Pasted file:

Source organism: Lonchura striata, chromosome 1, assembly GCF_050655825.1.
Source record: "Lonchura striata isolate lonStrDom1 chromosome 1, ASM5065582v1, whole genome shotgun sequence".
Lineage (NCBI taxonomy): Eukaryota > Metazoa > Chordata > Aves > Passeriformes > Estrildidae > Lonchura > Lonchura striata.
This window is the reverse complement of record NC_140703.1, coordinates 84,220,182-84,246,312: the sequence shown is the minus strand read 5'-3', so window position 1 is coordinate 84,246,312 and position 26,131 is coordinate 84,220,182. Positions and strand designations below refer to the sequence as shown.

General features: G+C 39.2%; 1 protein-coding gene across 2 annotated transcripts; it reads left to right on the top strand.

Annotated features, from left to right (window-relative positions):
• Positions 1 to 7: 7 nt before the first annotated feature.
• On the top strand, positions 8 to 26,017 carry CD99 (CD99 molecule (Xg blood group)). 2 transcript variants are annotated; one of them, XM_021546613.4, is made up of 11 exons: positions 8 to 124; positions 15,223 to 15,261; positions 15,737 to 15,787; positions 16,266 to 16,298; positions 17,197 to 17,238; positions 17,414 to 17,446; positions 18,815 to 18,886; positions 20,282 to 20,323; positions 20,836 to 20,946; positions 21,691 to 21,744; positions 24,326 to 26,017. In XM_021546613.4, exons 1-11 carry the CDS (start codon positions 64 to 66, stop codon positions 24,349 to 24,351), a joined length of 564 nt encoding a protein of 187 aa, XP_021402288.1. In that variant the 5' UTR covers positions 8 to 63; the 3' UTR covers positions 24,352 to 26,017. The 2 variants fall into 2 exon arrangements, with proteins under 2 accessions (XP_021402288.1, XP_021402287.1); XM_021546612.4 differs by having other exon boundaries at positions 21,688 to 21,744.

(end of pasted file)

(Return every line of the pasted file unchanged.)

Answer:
Source organism: Lonchura striata, chromosome 1, assembly GCF_050655825.1.
Source record: "Lonchura striata isolate lonStrDom1 chromosome 1, ASM5065582v1, whole genome shotgun sequence".
Lineage (NCBI taxonomy): Eukaryota > Metazoa > Chordata > Aves > Passeriformes > Estrildidae > Lonchura > Lonchura striata.
This window is the reverse complement of record NC_140703.1, coordinates 84,220,182-84,246,312: the sequence shown is the minus strand read 5'-3', so window position 1 is coordinate 84,246,312 and position 26,131 is coordinate 84,220,182. Positions and strand designations below refer to the sequence as shown.

General features: G+C 39.2%; 1 protein-coding gene across 2 annotated transcripts; it reads left to right on the top strand.

Annotated features, from left to right (window-relative positions):
• Positions 1 to 7: 7 nt before the first annotated feature.
• On the top strand, positions 8 to 26,017 carry CD99 (CD99 molecule (Xg blood group)). 2 transcript variants are annotated; one of them, XM_021546613.4, is made up of 11 exons: positions 8 to 124; positions 15,223 to 15,261; positions 15,737 to 15,787; positions 16,266 to 16,298; positions 17,197 to 17,238; positions 17,414 to 17,446; positions 18,815 to 18,886; positions 20,282 to 20,323; positions 20,836 to 20,946; positions 21,691 to 21,744; positions 24,326 to 26,017. In XM_021546613.4, exons 1-11 carry the CDS (start codon positions 64 to 66, stop codon positions 24,349 to 24,351), a joined length of 564 nt encoding a protein of 187 aa, XP_021402288.1. In that variant the 5' UTR covers positions 8 to 63; the 3' UTR covers positions 24,352 to 26,017. The 2 variants fall into 2 exon arrangements, with proteins under 2 accessions (XP_021402288.1, XP_021402287.1); XM_021546612.4 differs by having other exon boundaries at positions 21,688 to 21,744.